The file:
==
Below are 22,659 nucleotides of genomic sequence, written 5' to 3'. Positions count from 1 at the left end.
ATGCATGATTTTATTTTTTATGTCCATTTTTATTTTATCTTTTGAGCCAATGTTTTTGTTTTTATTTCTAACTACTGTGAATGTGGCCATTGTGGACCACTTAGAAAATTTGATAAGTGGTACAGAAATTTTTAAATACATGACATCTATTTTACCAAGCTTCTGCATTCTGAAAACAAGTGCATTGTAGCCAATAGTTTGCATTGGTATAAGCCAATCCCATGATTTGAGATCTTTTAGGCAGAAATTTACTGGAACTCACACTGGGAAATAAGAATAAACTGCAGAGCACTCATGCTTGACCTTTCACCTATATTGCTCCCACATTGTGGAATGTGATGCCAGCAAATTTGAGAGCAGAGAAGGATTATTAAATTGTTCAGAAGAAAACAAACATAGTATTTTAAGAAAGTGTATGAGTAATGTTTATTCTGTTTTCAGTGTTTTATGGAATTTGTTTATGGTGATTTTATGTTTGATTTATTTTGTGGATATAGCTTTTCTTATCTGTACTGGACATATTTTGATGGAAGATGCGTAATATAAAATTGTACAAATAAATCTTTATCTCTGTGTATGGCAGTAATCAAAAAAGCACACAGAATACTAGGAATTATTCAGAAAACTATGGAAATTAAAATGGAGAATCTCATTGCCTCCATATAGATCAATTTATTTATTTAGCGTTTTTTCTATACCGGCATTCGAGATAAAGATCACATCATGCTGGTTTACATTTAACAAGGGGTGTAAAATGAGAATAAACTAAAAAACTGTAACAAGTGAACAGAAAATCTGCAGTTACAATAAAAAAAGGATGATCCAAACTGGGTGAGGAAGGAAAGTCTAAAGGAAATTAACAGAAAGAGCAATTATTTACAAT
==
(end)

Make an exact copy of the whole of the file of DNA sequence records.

Below are 22,659 nucleotides of genomic sequence, written 5' to 3'. Positions count from 1 at the left end.
ATGCATGATTTTATTTTTTATGTCCATTTTTATTTTATCTTTTGAGCCAATGTTTTTGTTTTTATTTCTAACTACTGTGAATGTGGCCATTGTGGACCACTTAGAAAATTTGATAAGTGGTACAGAAATTTTTAAATACATGACATCTATTTTACCAAGCTTCTGCATTCTGAAAACAAGTGCATTGTAGCCAATAGTTTGCATTGGTATAAGCCAATCCCATGATTTGAGATCTTTTAGGCAGAAATTTACTGGAACTCACACTGGGAAATAAGAATAAACTGCAGAGCACTCATGCTTGACCTTTCACCTATATTGCTCCCACATTGTGGAATGTGATGCCAGCAAATTTGAGAGCAGAGAAGGATTATTAAATTGTTCAGAAGAAAACAAACATAGTATTTTAAGAAAGTGTATGAGTAATGTTTATTCTGTTTTCAGTGTTTTATGGAATTTGTTTATGGTGATTTTATGTTTGATTTATTTTGTGGATATAGCTTTTCTTATCTGTACTGGACATATTTTGATGGAAGATGCGTAATATAAAATTGTACAAATAAATCTTTATCTCTGTGTATGGCAGTAATCAAAAAAGCACACAGAATACTAGGAATTATTCAGAAAACTATGGAAATTAAAATGGAGAATCTCATTGCCTCCATATAGATCAATTTATTTATTTAGCGTTTTTTCTATACCGGCATTCGAGATAAAGATCACATCATGCTGGTTTACATTTAACAAGGGGTGTAAAATGAGAATAAACTAAAAAACTGTAACAAGTGAACAGAAAATCTGCAGTTACAATAAAAAAAGGATGATCCAAACTGGGTGAGGAAGGAAAGTCTAAAGGAAATTAACAGAAAGAGCAATTATTTACAAT